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Making the “virtual” come to life

Queen’s Human Media Lab set to unveil programmable matter

From foldable phones to holographic video conferencing, the team at the Human Media Lab have long been ahead of the curve in creating innovative and groundbreaking technology. Their latest project is no exception, as they attempt to take the “virtual” out of virtual reality.

On Monday, Nov. 9, Queen’s professor Roel Vertegaal and his students will unveil the BitDrones system at the ACM Symposium on User Interface Software and Technology in Charlotte, North Carolina. The BitDrones system uses nano-quadcopter drones to create complex 3D models in real-time.

[ShapeDrone]
. “ShapeDrones”, one of three BitDrone forms unveilled by the Human Media Lab, are encased within with a lightweight mesh and a 3D printed frame, serving as building blocks for complex 3D models. (Image credit; Human Media Lab/Queen's University)

“BitDrones brings flying programmable matter, such as featured in the futuristic Disney movie Big Hero 6, closer to reality,” says Dr. Vertegaal. “It is a first step towards allowing people to interact with virtual 3D objects as real physical objects.”

Dr. Vertegaal and his team at the Human Media Lab created three types of BitDrones, each with different applications. “PixelDrones” are equipped with one LED and a small low resolution display and can be used to form simple shapes or display small amounts of information. “ShapeDrones” are encased within with a lightweight mesh and a 3D printed frame, serving as building blocks for complex 3D models. “DisplayDrones” are fitted with a curved flexible high resolution touchscreen, a forward-facing video camera and Android smartphone board. These drones are intended for use in virtual telepresence settings; allowing users to appear, communicate and even tour in a remote location via Skype.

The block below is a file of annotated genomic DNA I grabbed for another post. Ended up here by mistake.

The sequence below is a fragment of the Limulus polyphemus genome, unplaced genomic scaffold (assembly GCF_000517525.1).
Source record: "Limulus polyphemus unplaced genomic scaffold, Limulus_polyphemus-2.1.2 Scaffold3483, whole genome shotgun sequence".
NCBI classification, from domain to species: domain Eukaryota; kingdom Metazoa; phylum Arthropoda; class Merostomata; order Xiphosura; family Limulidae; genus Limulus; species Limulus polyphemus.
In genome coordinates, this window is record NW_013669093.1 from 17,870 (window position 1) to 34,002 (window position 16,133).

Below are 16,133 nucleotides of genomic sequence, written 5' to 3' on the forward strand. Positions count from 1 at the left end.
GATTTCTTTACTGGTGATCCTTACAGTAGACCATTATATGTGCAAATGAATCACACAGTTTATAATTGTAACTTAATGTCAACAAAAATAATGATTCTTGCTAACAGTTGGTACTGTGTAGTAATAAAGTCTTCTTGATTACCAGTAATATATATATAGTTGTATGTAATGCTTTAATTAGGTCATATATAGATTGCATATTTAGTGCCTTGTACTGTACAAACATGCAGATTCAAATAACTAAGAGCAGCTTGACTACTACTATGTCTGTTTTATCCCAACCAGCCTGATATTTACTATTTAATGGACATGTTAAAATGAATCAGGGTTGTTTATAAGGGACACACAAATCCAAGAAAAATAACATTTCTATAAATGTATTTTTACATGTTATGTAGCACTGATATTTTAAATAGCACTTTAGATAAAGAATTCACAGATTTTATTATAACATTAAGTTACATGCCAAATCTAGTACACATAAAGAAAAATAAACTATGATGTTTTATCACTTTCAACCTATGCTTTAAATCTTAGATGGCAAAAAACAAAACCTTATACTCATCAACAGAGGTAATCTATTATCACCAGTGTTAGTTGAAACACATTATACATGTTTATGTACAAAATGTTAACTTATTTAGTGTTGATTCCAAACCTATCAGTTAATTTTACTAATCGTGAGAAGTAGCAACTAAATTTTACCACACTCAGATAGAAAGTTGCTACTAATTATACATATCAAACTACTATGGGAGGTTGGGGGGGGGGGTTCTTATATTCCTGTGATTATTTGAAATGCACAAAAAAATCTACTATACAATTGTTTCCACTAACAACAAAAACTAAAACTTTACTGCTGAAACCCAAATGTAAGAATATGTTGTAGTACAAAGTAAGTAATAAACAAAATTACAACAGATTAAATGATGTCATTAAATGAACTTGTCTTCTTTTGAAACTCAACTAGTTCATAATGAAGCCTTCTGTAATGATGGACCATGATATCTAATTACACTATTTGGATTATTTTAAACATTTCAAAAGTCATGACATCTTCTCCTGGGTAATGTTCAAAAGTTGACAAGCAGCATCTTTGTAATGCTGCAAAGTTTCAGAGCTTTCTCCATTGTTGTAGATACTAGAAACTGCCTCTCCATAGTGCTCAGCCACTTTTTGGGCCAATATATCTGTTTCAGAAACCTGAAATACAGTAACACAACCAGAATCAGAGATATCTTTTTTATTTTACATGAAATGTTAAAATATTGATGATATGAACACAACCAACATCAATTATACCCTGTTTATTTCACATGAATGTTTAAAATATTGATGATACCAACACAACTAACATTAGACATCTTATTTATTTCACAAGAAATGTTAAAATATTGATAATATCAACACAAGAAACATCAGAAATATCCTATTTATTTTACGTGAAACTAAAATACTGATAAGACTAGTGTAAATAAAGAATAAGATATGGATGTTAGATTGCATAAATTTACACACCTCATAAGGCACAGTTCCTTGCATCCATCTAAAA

[DisplayDrone]
A remote user demonstrates the DisplayDrone's remote telepresence functionality. (Image credit: Human Media Lab/Queen's University)

All three BitDrone types are equipped with reflective markers, allowing them to be individually tracked and positioned in real time. Using motion capture technology, like that used in film and video game production, the system can track the drones’ locations and allow users to move drones in space without requiring them to physically touch them.

“We call this a ‘real reality’ interface rather than a virtual reality interface. This is what distinguishes it from technologies such as Microsoft HoloLens and the Oculus Rift: you can actually touch these pixels, and see them without a headset,” says Dr. Vertegaal.

While their system currently only supports a dozen, comparatively large 2.5 inch to  5 inch sized drones, the team at the Human Media Lab is working to scale up its system to support thousands of drones. These future drones would measure no more than a half inch in size, allowing users to create more seamless, high resolution objects. 

More information on the BitDrone system, including photographs of the drone types and videos of them in use can be found at http://www.hml.queensu.ca/bitdrones